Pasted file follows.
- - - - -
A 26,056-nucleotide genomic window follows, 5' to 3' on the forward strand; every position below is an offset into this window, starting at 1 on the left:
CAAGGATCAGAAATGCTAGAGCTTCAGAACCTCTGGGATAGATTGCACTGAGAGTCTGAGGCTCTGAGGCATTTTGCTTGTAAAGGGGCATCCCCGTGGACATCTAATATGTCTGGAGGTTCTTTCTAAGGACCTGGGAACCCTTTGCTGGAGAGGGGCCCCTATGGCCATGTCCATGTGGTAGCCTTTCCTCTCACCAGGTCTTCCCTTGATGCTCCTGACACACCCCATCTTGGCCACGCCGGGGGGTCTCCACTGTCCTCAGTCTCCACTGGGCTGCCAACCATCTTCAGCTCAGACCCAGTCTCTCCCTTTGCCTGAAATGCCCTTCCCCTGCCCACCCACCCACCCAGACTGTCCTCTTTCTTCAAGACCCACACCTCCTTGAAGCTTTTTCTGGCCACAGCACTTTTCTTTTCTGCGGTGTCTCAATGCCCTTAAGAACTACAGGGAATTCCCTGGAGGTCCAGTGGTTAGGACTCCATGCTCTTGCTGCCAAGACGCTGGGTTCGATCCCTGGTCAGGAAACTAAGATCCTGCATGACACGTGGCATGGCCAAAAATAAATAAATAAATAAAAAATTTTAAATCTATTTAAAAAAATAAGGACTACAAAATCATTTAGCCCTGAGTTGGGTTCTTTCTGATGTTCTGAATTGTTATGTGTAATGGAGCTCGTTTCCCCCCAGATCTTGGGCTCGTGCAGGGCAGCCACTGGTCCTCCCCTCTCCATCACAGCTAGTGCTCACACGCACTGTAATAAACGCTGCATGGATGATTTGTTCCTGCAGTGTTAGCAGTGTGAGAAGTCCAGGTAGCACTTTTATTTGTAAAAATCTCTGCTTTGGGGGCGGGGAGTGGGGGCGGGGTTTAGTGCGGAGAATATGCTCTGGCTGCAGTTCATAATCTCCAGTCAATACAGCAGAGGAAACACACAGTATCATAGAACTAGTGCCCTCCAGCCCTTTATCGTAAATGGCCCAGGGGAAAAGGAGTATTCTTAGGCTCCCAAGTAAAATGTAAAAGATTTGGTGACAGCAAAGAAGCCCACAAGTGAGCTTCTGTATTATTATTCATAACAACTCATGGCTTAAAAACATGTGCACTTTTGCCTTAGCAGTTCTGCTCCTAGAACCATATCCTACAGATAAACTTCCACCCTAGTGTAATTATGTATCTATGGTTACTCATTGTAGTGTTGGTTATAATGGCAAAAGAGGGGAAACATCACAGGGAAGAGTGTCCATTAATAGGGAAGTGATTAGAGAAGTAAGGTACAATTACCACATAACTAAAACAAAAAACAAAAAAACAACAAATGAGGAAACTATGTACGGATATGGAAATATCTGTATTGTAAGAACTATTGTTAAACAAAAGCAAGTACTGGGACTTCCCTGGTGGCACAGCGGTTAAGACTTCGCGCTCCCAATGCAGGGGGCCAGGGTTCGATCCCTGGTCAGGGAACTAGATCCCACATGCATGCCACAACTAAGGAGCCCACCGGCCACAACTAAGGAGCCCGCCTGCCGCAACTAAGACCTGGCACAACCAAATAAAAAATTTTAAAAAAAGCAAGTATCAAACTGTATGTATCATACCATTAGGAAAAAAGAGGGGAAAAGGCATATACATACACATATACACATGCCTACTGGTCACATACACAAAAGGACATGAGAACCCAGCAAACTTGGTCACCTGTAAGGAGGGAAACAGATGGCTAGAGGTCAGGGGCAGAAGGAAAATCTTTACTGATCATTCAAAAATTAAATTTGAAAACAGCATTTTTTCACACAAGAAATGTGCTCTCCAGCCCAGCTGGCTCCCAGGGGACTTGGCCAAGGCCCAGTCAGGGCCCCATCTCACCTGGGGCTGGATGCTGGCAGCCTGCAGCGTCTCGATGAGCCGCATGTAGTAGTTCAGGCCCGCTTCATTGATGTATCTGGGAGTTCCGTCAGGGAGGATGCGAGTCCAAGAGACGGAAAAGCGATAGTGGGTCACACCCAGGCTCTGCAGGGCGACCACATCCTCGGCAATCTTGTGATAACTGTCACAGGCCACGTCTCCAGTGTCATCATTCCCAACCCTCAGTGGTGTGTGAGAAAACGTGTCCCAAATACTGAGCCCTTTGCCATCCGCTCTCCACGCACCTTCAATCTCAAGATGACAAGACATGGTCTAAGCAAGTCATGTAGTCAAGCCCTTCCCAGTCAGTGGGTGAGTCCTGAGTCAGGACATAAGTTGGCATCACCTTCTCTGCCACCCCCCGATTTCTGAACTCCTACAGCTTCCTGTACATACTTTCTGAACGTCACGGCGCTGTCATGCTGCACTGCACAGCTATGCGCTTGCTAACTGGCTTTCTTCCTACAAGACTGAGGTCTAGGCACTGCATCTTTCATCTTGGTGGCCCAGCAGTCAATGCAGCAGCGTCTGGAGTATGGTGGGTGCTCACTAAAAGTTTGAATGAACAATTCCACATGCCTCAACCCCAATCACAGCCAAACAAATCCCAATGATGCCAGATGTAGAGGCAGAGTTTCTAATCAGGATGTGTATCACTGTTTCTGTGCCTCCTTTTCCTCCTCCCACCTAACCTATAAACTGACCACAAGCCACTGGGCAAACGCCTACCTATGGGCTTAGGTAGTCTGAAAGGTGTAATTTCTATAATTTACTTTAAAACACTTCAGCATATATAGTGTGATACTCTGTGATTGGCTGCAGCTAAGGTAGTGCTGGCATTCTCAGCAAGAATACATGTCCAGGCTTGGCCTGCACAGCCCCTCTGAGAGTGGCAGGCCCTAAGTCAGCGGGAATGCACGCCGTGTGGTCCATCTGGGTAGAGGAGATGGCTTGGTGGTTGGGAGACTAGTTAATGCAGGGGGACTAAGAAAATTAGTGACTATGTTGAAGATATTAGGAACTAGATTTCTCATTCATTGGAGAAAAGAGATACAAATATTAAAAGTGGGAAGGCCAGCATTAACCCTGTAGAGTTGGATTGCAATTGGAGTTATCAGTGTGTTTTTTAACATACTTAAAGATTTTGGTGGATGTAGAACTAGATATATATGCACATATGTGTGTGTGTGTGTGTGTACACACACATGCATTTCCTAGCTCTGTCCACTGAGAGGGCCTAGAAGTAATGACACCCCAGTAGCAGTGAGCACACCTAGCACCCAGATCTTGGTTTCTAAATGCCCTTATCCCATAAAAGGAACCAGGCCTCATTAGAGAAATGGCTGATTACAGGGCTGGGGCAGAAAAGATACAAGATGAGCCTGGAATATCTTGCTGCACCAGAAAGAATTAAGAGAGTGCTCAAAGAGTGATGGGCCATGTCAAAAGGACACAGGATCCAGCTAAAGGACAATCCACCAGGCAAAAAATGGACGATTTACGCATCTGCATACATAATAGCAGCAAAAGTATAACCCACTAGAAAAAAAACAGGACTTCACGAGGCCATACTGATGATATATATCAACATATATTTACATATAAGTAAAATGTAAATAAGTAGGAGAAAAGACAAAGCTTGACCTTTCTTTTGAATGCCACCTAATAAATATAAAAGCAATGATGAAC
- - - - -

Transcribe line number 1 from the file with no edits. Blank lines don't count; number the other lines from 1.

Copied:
A 26,056-nucleotide genomic window follows, 5' to 3' on the forward strand; every position below is an offset into this window, starting at 1 on the left: